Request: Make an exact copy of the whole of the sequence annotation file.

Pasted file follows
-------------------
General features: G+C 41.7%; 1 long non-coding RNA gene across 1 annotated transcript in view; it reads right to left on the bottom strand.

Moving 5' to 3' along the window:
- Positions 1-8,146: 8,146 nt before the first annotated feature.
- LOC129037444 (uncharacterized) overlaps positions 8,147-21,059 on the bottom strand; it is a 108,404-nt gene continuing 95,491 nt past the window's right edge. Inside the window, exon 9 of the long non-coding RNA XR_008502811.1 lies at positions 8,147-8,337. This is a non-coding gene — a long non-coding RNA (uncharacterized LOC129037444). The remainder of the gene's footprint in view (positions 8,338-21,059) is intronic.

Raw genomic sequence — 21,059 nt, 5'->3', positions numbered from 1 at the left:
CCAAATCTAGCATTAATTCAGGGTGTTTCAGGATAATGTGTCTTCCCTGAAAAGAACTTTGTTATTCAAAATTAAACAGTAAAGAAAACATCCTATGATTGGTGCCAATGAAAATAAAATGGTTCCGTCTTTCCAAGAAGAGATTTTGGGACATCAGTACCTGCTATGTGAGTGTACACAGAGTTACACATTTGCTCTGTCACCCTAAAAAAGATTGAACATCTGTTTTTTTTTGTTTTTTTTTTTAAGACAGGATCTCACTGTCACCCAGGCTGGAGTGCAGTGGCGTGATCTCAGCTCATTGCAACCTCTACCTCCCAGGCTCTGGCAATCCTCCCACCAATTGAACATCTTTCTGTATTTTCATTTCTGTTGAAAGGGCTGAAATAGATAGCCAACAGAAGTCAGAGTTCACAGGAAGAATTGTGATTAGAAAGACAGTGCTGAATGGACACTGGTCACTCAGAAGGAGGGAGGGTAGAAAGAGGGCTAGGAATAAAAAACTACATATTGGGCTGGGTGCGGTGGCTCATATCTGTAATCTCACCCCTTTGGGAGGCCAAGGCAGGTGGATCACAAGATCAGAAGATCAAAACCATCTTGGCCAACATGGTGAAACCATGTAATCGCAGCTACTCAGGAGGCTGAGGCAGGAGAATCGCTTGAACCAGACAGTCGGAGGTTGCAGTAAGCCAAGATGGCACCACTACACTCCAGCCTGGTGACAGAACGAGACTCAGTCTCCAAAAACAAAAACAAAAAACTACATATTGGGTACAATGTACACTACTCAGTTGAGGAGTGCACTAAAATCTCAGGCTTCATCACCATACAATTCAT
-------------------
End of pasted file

General features: G+C 41.7%; 1 long non-coding RNA gene across 1 annotated transcript in view; it reads right to left on the bottom strand.

Moving 5' to 3' along the window:
- Positions 1-8,146: 8,146 nt before the first annotated feature.
- LOC129037444 (uncharacterized) overlaps positions 8,147-21,059 on the bottom strand; it is a 108,404-nt gene continuing 95,491 nt past the window's right edge. Inside the window, exon 9 of the long non-coding RNA XR_008502811.1 lies at positions 8,147-8,337. This is a non-coding gene — a long non-coding RNA (uncharacterized LOC129037444). The remainder of the gene's footprint in view (positions 8,338-21,059) is intronic.

Raw genomic sequence — 21,059 nt, 5'->3', positions numbered from 1 at the left:
CCAAATCTAGCATTAATTCAGGGTGTTTCAGGATAATGTGTCTTCCCTGAAAAGAACTTTGTTATTCAAAATTAAACAGTAAAGAAAACATCCTATGATTGGTGCCAATGAAAATAAAATGGTTCCGTCTTTCCAAGAAGAGATTTTGGGACATCAGTACCTGCTATGTGAGTGTACACAGAGTTACACATTTGCTCTGTCACCCTAAAAAAGATTGAACATCTGTTTTTTTTTGTTTTTTTTTTTAAGACAGGATCTCACTGTCACCCAGGCTGGAGTGCAGTGGCGTGATCTCAGCTCATTGCAACCTCTACCTCCCAGGCTCTGGCAATCCTCCCACCAATTGAACATCTTTCTGTATTTTCATTTCTGTTGAAAGGGCTGAAATAGATAGCCAACAGAAGTCAGAGTTCACAGGAAGAATTGTGATTAGAAAGACAGTGCTGAATGGACACTGGTCACTCAGAAGGAGGGAGGGTAGAAAGAGGGCTAGGAATAAAAAACTACATATTGGGCTGGGTGCGGTGGCTCATATCTGTAATCTCACCCCTTTGGGAGGCCAAGGCAGGTGGATCACAAGATCAGAAGATCAAAACCATCTTGGCCAACATGGTGAAACCATGTAATCGCAGCTACTCAGGAGGCTGAGGCAGGAGAATCGCTTGAACCAGACAGTCGGAGGTTGCAGTAAGCCAAGATGGCACCACTACACTCCAGCCTGGTGACAGAACGAGACTCAGTCTCCAAAAACAAAAACAAAAAACTACATATTGGGTACAATGTACACTACTCAGTTGAGGAGTGCACTAAAATCTCAGGCTTCATCACCATACAATTCAT